According to Pope Francis, the seeds of abuse of God’s creation and the environment are man’s own selfishness and greed. The best place to correct these sinful desires and to learn virtue is in the family, which he explains in para. 213:

“…I would stress the great importance of the family, which is ‘the place in which life – the gift of God – can be properly welcomed and protected against the many attacks to which it is exposed, and can develop in accordance with what constitutes authentic human growth. In the face of the so-called culture of death, the family is the heart of the culture of life.’**

In the family we first learn how to show love and respect for life; we are taught the proper use of things, order and cleanliness, respect for the local ecosystem and care for all creatures. In the family we receive an integral education, which enables us to grow harmoniously in personal maturity. In the family we learn to ask without demanding, to say “thank you” as an expression of genuine gratitude for what we have been given, to control our aggressivity and greed, and to ask forgiveness when we have caused harm. These simple gestures of heartfelt courtesy help to create a culture of shared life and respect for our surroundings.”

**Quote from St. John Paul II's Encyclical Letter "Centesimus Annus". Photo credit: L'Osservatore Romano

**Quote from St. John Paul II’s Encyclical Letter “Centesimus Annus”. Photo credit: L’Osservatore Romano

4. Change the way you consume products. 

We as consumers have power. If we change the way we consume things, businesses will be forced to pay attention. If we as a Church, for example, stop shopping on Sundays, or stop buying unethically produced clothing, businesses will have to respond to those changes.

Pope Francis explains in para. 206:

A change in lifestyle could bring healthy pressure to bear on those who wield political, economic and social power. This is what consumer movements accomplish by boycotting certain products. They prove successful in changing the way businesses operate, forcing them to consider their environmental footprint and their patterns of production. When social pressure affects their earnings, businesses clearly have to find ways to produce differently. This shows us the great need for a sense of social responsibility on the part of consumers. “Purchasing is always a moral – and not simply economic – act”. Today, in a word, “the issue of environmental degradation challenges us to examine our lifestyle”.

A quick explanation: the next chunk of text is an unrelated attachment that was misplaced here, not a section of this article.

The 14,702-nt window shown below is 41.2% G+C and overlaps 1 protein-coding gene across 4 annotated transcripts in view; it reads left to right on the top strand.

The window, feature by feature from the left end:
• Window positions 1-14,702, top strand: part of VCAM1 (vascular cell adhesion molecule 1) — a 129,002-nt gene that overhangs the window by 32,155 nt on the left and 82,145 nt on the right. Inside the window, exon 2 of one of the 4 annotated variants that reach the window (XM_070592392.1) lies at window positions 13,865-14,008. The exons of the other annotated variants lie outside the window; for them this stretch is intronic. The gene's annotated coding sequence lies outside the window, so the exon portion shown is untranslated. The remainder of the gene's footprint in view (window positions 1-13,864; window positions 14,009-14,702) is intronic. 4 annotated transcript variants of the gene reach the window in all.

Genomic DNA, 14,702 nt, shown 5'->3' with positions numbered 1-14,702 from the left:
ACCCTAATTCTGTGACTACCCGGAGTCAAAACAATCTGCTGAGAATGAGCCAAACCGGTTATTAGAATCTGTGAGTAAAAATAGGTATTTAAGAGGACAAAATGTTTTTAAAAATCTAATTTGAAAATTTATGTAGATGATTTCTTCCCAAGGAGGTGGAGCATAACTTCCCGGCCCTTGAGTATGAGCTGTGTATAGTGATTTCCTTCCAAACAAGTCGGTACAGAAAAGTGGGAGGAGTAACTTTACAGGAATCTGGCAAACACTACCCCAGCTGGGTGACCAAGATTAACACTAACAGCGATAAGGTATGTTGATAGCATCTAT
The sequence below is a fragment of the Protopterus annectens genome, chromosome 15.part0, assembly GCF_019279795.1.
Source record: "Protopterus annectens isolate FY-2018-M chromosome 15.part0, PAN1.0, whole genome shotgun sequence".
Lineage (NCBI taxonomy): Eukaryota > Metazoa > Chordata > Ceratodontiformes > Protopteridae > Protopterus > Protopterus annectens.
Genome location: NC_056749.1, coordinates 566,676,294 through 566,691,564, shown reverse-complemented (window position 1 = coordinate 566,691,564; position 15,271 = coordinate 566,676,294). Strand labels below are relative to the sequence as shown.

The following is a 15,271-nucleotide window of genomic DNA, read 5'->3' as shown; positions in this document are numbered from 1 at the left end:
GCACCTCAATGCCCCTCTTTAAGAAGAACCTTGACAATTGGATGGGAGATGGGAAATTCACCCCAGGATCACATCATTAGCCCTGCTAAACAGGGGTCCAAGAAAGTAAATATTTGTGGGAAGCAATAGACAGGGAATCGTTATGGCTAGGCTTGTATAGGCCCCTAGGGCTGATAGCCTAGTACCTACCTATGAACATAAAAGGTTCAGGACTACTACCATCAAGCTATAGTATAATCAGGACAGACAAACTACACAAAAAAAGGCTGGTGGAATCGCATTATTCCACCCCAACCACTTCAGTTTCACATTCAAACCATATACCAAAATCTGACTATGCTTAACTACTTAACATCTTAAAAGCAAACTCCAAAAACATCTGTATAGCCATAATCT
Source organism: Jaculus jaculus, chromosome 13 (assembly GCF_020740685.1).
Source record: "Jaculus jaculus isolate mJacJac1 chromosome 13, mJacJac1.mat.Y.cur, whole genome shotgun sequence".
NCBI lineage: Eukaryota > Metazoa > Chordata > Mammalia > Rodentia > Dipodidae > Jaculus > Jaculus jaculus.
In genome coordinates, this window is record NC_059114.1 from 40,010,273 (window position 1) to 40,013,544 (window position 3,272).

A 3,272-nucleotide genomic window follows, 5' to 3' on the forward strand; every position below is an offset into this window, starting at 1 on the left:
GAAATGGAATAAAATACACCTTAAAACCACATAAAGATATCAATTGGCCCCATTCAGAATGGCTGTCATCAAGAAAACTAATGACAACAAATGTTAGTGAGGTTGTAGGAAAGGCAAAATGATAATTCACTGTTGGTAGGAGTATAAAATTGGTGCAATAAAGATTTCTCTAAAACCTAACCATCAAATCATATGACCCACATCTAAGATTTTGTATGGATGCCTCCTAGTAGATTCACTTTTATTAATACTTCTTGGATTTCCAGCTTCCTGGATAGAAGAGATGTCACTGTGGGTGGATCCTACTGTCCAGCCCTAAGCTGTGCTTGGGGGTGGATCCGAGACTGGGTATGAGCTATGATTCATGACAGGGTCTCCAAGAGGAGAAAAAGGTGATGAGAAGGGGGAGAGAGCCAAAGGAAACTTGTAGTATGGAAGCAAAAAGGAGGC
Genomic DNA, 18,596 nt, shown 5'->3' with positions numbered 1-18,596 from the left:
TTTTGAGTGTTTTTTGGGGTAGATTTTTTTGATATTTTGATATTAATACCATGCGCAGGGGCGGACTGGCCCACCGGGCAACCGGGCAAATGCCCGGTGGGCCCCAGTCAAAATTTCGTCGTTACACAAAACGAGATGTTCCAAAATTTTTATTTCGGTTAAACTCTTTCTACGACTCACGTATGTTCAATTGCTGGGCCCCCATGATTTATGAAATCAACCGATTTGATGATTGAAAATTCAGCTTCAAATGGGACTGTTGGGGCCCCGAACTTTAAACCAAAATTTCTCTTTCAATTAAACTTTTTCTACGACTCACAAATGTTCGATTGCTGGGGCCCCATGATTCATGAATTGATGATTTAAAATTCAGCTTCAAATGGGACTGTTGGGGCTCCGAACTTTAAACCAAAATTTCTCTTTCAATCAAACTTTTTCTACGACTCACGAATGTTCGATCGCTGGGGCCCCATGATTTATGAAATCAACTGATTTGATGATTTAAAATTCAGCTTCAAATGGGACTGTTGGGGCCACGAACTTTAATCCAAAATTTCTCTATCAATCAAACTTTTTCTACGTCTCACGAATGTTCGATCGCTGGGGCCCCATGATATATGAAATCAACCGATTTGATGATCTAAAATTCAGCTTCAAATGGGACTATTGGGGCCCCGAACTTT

Want to know more about what it means to be a better Catholic consumer? A few months ago, I blogged about consumerism and Catholicism after listening to a talk by the priests from “Catholic Stuff You Should Know” podcast. They also recommended the book “Being Consumed: Economics and Christian Desire.”

Bonus of not being a consumer: Avoiding the mall at Christmastime.

Bonus of not being a consumer: Avoiding this whenever possible.

5. Simplify your life – use only what you need. 

 Just because you can, doesn’t mean you should. Pope Francis asks that even those who can afford more to be prudent with their lifestyle choices and to learn to find joy in the simple life.

In reality, those who enjoy more and live better each moment are those who have given up dipping here and there, always on the look-out for what they do not have… Even living on little, they can live a lot, above all when they cultivate other pleasures and find satisfaction in fraternal encounters, in service, in developing their gifts, in music and art, in contact with nature, in prayer. Happiness means knowing how to limit some needs which only diminish us, and being open to the many different possibilities which life can offer. (para. 223)

Some practical tips Pope Francis gives for simplifying your life with the environment in mind: using less heat and wearing warmer clothes, avoiding the use of plastic and paper, reducing water consumption, separating refuse, cooking only what can reasonably be consumed, showing care for other living beings, using public transport or car-pooling, planting trees, turning off unnecessary lights, or any number of other practices. (para. 211)

“There is a nobility in the duty to care for creation through little daily actions,” Pope Francis wrote. “…All of these reflect a generous and worthy creativity which brings out the best in human beings.” (para.211)

As a bishop and Cardinal, Pope Francis rode the subway in Buenos Aires almost every day. Credit: n i f via Flickr_(CC BY-ND 2.0)

As a bishop and Cardinal, Pope Francis rode the subway in Buenos Aires almost every day. Credit: n i f via Flickr_(CC BY-ND 2.0)

What steps are you going to take in your own life to follow the #LaudatoWay?

Updated: 6/18/2015 at 10:00 a.m.